On the eve of the attack, Army Group Center was left with only 1.2 million men in 63 divisions compared to 2.4 million Soviet troops in 168 divisions (more than 10 times the number of troops assembled for the invasion of Normandy), 12 tank corps, and 20 brigades. The Soviets also had the use of the newly formed 1st Polish Army, which was made up of 104,000 men, four divisions and two brigades. The 1st Polish Army was the second Polish army to be formed in the USSR during the war and was made up of Polish deportees, refugees, and POWs from Poland who found themselves in the Soviet Union and wanted to fight their way home. However, since approximately 43,000 of the soldiers were political prisoners who had been directly transferred from the Gulag, the army was subject to strict surveillance by Soviet-trained political commissars.

Operation Bagration was launched on June 23, 1944 and was an astonishing success. The operation had been set to begin on June 22, exactly three years after the German invasion of the Soviet Union but was delayed by one day. Nevertheless, the Soviet offensive caught the Germans by surprise and within hours entire formations including the 6th Corps’ 229th and 197th Infantry Division had ceased to exist. The German 53rd Corps was completely wiped out and 17,000 survivors were taken into captivity, while the 4th Luftwaffe Field Division was destroyed. 

Rokossovsky’s attack from either side of the Berezina River converging on Minsk, the capital of Belorussia, began the following day and within a week a group of 100,000 German troops east of the city had been surrounded. Over half of the captured troops were taken to Moscow and paraded through Red Square. The Red Army continued its westward advance at an average pace of 10-15 km (6-10 miles) per day and by July 4 Army Group Center had lost 25 divisions.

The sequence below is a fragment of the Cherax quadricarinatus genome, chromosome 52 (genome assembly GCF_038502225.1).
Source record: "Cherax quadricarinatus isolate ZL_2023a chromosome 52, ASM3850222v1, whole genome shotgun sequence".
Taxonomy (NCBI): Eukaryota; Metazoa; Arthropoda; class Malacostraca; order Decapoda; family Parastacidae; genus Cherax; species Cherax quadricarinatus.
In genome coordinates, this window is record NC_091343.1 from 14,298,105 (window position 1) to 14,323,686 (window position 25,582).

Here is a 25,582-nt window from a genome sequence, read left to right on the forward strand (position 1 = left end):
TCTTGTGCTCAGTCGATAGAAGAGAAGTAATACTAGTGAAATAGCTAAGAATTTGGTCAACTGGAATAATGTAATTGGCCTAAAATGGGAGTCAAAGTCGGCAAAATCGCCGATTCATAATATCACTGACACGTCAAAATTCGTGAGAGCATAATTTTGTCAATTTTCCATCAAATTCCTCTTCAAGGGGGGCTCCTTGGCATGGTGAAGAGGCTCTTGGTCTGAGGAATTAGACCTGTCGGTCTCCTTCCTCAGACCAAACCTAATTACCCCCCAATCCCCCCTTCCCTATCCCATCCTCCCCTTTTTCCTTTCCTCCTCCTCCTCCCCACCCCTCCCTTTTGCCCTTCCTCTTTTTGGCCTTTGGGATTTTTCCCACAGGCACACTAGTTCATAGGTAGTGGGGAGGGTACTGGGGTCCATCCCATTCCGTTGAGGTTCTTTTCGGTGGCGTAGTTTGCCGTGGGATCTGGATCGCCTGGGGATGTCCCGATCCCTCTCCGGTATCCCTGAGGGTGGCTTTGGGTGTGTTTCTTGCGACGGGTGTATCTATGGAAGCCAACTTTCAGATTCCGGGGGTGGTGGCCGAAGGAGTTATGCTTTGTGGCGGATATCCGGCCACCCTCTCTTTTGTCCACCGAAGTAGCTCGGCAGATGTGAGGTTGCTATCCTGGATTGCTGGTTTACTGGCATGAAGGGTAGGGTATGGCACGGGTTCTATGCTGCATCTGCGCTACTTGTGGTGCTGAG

Despite its initial failure, once the Soviets launched Operation Bagration, the AK decided to continue with Operation Tempest in order to assist the Red Army in retaking key Polish cities. However, unknown to AK leaders, Stalin sent a special order to all commanding officers on the Belorussian front stating: 

“The Polish military detachments funded by the Polish émigré government have behaved suspiciously and have everywhere acted against the interests of the Red Army. When these formations are found, they must be immediately disarmed and sent to specially organized collection points for investigation.” 

Consequently, as the NKVD followed the Red Army into new territory, they immediately disarmed and arrested any AK members they encountered, which only increased tensions between the Soviets and Poles.

One prime example of how the NKVD treated the AK occurred during the capture of Wilno. As the Red Army approached the city, the commander of the Home Army in Wilno, General Aleksander Krzyżanowski, set out plans for an uprising in the city, with the AK attacking German forces as they were evacuating their last key positions. Krzyżanowski assembled 10,000 troops near Wilno and, with the cooperation of the Red Army, which provided tanks, artillery, and air support, attacked the city from four directions. 

The AK liberated the city on July 13 and celebrated the victory with the Red Army on July 15. Shortly thereafter, however, the NKVD moved in. Krzyżanowski and his officers were arrested and deported and about 6,000 AK members were ordered to assemble outside the city where the Soviets surrounded and disarmed them. Most were loaded on trains and deported to Kaluga, but several hundred who tried to escape were caught and killed. Arrests, deportation, and murder were common tactics employed by the NKVD against political enemies during the war, first during the Soviet occupation of the eastern part of Poland, of which the 1941 NKVD Prison Massacres in Western Ukraine are a prime example, and also as the Red Army retook Nazi held territory in 1944.